Spectrum Logo
A non-profit publication of the Office of the University Relations of Virginia Tech,
including The Conductor, a special section of the Spectrum printed 4 times a year

Sorensen gives presentation at continuous-improvement symposium

By Sookhan Ho

Richard E. Sorensen, dean, Pamplin College of Business, gave a presentation on the college's participation in Virginia Tech's Faculty Development Institute at a symposium on continuous improvement organized by the AACSB, the International Association for Management Education, in San Diego recently.
Sorensen and representatives of two other business schools were invited to make separate presentations at the symposium as a result of the selection of their respective universities for a national award earlier this year. Virginia Tech, the University of Missouri, and the University of South Carolina at Columbia all received Theodore M. Hesburgh Certificates of Excellence for Faculty Development to Enhance Undergraduate Teaching. The Hesburgh awards are sponsored by the Teachers Insurance and Annuity Association-College Retirement Equities Fund (TIAA-CREF).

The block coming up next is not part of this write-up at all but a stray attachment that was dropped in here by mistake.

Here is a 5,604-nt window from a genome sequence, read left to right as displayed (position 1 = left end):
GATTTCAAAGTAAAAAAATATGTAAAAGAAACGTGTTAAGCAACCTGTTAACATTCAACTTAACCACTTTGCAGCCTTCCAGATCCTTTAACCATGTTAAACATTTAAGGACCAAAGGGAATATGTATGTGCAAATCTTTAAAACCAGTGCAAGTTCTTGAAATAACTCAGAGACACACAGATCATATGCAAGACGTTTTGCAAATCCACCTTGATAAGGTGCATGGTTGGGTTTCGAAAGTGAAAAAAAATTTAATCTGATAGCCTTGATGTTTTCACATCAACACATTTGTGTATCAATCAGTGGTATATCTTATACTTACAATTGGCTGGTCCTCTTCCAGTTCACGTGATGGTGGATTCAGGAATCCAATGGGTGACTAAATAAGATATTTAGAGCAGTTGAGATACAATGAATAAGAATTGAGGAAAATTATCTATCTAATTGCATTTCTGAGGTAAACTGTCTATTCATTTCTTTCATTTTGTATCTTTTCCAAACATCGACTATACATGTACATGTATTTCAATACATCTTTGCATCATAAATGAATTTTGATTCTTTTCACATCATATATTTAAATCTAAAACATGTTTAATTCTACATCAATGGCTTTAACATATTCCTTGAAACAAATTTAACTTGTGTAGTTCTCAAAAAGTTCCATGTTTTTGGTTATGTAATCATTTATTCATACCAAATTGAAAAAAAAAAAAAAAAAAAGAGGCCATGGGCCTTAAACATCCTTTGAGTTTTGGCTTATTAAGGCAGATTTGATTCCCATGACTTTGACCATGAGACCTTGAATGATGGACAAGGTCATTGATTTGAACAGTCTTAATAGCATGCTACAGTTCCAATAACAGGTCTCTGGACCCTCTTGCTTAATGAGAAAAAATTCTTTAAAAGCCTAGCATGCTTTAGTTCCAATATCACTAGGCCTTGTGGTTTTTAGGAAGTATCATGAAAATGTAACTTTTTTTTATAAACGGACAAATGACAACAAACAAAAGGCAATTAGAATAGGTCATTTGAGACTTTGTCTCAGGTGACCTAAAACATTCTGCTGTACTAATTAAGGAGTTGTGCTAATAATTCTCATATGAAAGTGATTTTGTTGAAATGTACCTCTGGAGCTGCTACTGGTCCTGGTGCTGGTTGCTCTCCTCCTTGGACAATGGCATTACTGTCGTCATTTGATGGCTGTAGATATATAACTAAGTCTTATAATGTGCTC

Virginia Tech received the award for its Faculty Development Institute that aims to educate faculty members on using innovative technology to rethink and improve teaching methods. The FDI began with three pilot workshops in the summer of 1993.
Pamplin faculty members began participating in the workshops in 1995. In his presentation, Sorensen described how Pamplin faculty members have used what they learned in the workshops to change their pedagogy and increase student involvement in the classroom. A significant challenge, he said, is to translate the content and improvement suggestions of a university-wide faculty-development program to meet the particular needs of business faculty members.
As of August this year, 1425 faculty members from 90 departments have participated in 80 workshops, said John F. Moore, director of Educational Technologies. The university's goal is to enable all faculty members to participate in the program over a four-year period, with a quarter of the faculty participating each year. The three-to-five-day classes, which are scheduled during the summer or winter break, are limited to 22 faculty members per class.
After they complete the workshops, faculty members receive state-of-the-art computers in their offices. The most recent workshops include three tracks: basic computer skills, creating classroom presentations, and developing a network-enhanced course.